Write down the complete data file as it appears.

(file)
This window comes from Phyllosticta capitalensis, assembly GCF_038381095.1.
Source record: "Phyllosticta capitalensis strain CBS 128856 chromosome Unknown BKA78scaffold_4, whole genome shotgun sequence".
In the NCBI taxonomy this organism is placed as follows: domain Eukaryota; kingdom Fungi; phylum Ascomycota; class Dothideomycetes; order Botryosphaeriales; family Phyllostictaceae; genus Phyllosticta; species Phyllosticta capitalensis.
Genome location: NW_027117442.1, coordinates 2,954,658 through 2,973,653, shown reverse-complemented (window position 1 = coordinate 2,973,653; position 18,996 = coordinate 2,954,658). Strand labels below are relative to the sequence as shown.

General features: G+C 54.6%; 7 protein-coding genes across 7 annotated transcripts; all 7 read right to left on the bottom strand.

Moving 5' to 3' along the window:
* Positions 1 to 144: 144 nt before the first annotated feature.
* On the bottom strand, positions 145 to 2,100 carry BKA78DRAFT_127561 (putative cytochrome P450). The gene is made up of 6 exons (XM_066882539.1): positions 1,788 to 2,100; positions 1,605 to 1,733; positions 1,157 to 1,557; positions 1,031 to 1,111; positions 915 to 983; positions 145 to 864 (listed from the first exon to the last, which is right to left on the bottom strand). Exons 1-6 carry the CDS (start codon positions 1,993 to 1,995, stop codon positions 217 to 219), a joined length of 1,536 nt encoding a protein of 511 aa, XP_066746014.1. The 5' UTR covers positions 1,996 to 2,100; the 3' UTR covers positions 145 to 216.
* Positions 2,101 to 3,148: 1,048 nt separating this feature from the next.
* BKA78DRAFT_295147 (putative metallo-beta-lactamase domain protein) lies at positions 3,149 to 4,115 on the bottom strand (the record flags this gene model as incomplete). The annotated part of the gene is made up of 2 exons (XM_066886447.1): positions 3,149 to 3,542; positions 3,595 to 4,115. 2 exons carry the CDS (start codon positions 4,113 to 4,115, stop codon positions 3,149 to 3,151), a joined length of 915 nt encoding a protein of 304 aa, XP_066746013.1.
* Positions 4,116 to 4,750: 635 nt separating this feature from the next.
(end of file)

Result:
This window comes from Phyllosticta capitalensis, assembly GCF_038381095.1.
Source record: "Phyllosticta capitalensis strain CBS 128856 chromosome Unknown BKA78scaffold_4, whole genome shotgun sequence".
In the NCBI taxonomy this organism is placed as follows: domain Eukaryota; kingdom Fungi; phylum Ascomycota; class Dothideomycetes; order Botryosphaeriales; family Phyllostictaceae; genus Phyllosticta; species Phyllosticta capitalensis.
Genome location: NW_027117442.1, coordinates 2,954,658 through 2,973,653, shown reverse-complemented (window position 1 = coordinate 2,973,653; position 18,996 = coordinate 2,954,658). Strand labels below are relative to the sequence as shown.

General features: G+C 54.6%; 7 protein-coding genes across 7 annotated transcripts; all 7 read right to left on the bottom strand.

Moving 5' to 3' along the window:
* Positions 1 to 144: 144 nt before the first annotated feature.
* On the bottom strand, positions 145 to 2,100 carry BKA78DRAFT_127561 (putative cytochrome P450). The gene is made up of 6 exons (XM_066882539.1): positions 1,788 to 2,100; positions 1,605 to 1,733; positions 1,157 to 1,557; positions 1,031 to 1,111; positions 915 to 983; positions 145 to 864 (listed from the first exon to the last, which is right to left on the bottom strand). Exons 1-6 carry the CDS (start codon positions 1,993 to 1,995, stop codon positions 217 to 219), a joined length of 1,536 nt encoding a protein of 511 aa, XP_066746014.1. The 5' UTR covers positions 1,996 to 2,100; the 3' UTR covers positions 145 to 216.
* Positions 2,101 to 3,148: 1,048 nt separating this feature from the next.
* BKA78DRAFT_295147 (putative metallo-beta-lactamase domain protein) lies at positions 3,149 to 4,115 on the bottom strand (the record flags this gene model as incomplete). The annotated part of the gene is made up of 2 exons (XM_066886447.1): positions 3,149 to 3,542; positions 3,595 to 4,115. 2 exons carry the CDS (start codon positions 4,113 to 4,115, stop codon positions 3,149 to 3,151), a joined length of 915 nt encoding a protein of 304 aa, XP_066746013.1.
* Positions 4,116 to 4,750: 635 nt separating this feature from the next.